The city’s Fire and Police Pensions board has been advised that retiree healthcare benefits are guaranteed, prompting one employee group to ask that a cap on benefits be blocked from going into effect.

By David Zahniser, Los Angeles Times
September 28, 2011

The cornerstone of L.A. City Hall’s recent plan to fix its finances and rein in soaring retirement costs has been thrown into jeopardy.

Faced with a growing pension burden, Los Angeles Mayor Antonio Villaraigosa and the City Council moved this summer to freeze the amount of healthcare benefits given to thousands of police and firefighters once they retire. Those benefits would not increase in coming years, Villaraigosa said, unless employees contribute more toward retirement from their paychecks.

But in a reminder of the risks faced by local agencies when they tinker with public pension benefits, a law firm retained by the city’s Fire and Police Pensions board concluded this month that those benefits were already guaranteed — and that the city is legally obligated to cover the cost of rising healthcare premiums for its retirees.

One group of retirees has already begun calling on the pension board to block the cap on health benefits from going into effect. Meanwhile, civilian city workers have begun demanding their own legal opinion to determine whether they too should be spared from new limits on their retiree healthcare.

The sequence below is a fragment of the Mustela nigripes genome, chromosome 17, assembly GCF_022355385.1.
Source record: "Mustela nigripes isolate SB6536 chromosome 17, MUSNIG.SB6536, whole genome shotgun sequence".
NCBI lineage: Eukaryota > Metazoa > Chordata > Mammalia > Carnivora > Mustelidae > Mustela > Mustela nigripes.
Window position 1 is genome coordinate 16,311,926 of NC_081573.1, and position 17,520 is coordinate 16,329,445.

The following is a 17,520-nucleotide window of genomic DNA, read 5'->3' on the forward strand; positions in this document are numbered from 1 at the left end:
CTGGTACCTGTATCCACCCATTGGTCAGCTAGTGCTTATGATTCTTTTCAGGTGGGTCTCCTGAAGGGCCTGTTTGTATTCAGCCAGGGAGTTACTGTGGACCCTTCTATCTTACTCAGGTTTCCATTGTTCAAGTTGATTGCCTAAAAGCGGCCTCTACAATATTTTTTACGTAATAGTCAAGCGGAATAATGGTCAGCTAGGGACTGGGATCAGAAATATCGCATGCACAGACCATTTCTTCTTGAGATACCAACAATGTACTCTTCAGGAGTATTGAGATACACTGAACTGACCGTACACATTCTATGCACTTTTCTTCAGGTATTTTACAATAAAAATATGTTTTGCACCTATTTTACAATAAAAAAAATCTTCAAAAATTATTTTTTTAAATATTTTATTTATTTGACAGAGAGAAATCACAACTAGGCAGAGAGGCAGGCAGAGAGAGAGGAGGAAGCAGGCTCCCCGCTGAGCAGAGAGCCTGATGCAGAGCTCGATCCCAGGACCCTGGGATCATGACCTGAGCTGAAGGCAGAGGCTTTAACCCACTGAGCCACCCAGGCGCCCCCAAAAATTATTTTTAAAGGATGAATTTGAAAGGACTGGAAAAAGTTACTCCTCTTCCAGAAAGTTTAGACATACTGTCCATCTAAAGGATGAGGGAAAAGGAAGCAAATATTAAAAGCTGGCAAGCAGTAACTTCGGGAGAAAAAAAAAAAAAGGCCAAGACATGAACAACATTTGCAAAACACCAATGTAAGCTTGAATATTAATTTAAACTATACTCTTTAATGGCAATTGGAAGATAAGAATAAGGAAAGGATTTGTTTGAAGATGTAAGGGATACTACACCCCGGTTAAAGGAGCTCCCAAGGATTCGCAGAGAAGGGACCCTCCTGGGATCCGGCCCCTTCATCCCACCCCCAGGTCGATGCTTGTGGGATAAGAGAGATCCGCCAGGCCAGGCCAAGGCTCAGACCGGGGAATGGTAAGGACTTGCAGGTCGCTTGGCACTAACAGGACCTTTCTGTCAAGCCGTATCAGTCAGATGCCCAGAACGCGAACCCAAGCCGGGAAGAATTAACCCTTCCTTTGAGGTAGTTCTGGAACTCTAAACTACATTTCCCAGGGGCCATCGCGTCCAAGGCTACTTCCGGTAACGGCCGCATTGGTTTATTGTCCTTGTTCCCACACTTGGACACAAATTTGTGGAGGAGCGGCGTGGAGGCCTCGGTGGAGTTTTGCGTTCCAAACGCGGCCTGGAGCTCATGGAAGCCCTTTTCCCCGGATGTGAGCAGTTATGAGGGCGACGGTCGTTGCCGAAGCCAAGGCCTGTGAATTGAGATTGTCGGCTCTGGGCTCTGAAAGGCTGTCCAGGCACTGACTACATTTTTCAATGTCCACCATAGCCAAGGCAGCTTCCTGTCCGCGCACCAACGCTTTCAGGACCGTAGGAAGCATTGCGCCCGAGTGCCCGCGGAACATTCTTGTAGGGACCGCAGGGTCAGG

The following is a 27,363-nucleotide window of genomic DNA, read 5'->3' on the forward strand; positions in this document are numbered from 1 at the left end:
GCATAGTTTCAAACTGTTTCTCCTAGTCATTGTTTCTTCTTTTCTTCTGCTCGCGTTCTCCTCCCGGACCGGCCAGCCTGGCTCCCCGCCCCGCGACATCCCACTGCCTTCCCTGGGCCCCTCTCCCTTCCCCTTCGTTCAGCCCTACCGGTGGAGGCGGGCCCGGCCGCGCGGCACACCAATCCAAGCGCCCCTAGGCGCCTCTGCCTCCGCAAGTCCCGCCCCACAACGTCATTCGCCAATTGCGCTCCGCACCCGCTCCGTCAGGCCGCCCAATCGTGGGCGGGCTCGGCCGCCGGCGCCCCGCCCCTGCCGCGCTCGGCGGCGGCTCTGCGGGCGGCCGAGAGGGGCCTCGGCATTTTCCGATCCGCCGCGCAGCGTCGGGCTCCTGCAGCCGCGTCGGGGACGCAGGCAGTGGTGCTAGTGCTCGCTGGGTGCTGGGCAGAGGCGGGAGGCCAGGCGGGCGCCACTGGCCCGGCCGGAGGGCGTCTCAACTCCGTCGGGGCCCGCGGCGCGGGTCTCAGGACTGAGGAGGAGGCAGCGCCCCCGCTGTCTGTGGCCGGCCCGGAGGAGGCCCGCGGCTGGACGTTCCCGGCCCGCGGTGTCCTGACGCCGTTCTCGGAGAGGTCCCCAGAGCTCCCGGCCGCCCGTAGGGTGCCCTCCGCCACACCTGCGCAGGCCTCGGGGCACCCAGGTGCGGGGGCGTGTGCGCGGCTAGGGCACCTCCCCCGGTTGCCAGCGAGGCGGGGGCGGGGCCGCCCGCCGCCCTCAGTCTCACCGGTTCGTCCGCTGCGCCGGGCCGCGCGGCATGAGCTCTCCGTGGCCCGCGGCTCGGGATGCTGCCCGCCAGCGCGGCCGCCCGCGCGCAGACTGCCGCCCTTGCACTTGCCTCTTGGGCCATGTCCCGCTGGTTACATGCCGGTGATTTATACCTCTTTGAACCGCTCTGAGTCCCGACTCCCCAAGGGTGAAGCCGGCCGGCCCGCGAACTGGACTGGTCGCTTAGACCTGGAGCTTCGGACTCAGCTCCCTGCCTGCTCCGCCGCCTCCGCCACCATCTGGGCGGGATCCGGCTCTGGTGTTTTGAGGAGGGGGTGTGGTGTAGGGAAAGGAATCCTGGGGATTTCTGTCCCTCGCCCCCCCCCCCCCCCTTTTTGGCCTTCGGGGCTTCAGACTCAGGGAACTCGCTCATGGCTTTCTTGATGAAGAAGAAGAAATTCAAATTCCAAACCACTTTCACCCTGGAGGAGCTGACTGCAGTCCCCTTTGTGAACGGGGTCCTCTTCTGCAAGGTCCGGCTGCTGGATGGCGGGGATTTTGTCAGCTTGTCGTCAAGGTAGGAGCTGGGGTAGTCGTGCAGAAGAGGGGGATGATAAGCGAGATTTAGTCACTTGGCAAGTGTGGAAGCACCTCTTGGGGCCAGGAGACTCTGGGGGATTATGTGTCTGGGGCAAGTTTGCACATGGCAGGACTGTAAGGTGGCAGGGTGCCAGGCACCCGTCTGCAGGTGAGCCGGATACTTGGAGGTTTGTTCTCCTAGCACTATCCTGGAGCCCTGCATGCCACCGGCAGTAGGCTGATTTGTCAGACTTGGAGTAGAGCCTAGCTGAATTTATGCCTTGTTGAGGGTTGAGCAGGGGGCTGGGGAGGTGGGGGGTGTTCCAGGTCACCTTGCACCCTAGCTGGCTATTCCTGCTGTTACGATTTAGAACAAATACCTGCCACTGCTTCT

City Administrative Officer Miguel Santana, the city’s top budget official, said the decision to freeze the monthly medical payment for retirees was the single most significant step toward balancing this year’s budget. If that decision is reversed, the city will face a $100-million hole in its budget, Santana said.

Villaraigosa went further, describing the arguments in the legal opinion provided to the pension board as “absolutely ludicrous.” The pension board has nine members, five of them selected by the mayor.

“I believe we’re absolutely on strong legal ground,” he said.

Pension and retirement costs have been steadily rising in recent years, consuming $769 million of this year’s general fund budget, which pays for basic services such as parks and public safety.

Retired police officers and firefighters now receive a monthly healthcare stipend of $1,097 per month, enough to cover a monthly premium for two people enrolled in either Kaiser or a Blue Cross HMO, according to city officials.

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